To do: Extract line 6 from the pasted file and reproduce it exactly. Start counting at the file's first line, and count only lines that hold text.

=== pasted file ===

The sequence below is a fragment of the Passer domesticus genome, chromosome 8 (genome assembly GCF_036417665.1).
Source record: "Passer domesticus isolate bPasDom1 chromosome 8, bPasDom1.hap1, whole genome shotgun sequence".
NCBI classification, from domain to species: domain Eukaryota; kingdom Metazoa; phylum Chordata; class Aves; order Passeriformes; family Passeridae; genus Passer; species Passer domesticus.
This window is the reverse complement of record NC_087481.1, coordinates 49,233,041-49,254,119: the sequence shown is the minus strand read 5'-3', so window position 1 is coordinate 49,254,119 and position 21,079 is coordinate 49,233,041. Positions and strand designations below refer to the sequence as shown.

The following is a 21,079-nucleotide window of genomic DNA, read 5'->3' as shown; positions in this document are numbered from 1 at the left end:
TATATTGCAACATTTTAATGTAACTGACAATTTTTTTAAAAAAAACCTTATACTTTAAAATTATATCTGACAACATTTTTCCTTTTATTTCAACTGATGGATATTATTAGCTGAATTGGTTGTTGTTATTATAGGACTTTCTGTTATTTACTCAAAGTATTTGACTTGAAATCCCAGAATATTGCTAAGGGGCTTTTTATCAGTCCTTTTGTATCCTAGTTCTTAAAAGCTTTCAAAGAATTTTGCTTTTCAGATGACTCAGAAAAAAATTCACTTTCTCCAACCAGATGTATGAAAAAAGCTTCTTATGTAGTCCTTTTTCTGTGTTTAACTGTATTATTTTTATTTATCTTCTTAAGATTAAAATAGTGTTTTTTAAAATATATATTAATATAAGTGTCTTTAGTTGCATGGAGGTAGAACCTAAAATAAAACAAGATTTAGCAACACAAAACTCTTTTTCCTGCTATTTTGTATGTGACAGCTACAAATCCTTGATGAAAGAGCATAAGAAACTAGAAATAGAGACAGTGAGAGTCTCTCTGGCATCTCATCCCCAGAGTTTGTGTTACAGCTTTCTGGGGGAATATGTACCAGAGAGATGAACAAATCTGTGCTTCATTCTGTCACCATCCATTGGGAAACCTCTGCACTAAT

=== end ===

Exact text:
TATATTGCAACATTTTAATGTAACTGACAATTTTTTTAAAAAAAACCTTATACTTTAAAATTATATCTGACAACATTTTTCCTTTTATTTCAACTGATGGATATTATTAGCTGAATTGGTTGTTGTTATTATAGGACTTTCTGTTATTTACTCAAAGTATTTGACTTGAAATCCCAGAATATTGCTAAGGGGCTTTTTATCAGTCCTTTTGTATCCTAGTTCTTAAAAGCTTTCAAAGAATTTTGCTTTTCAGATGACTCAGAAAAAAATTCACTTTCTCCAACCAGATGTATGAAAAAAGCTTCTTATGTAGTCCTTTTTCTGTGTTTAACTGTATTATTTTTATTTATCTTCTTAAGATTAAAATAGTGTTTTTTAAAATATATATTAATATAAGTGTCTTTAGTTGCATGGAGGTAGAACCTAAAATAAAACAAGATTTAGCAACACAAAACTCTTTTTCCTGCTATTTTGTATGTGACAGCTACAAATCCTTGATGAAAGAGCATAAGAAACTAGAAATAGAGACAGTGAGAGTCTCTCTGGCATCTCATCCCCAGAGTTTGTGTTACAGCTTTCTGGGGGAATATGTACCAGAGAGATGAACAAATCTGTGCTTCATTCTGTCACCATCCATTGGGAAACCTCTGCACTAAT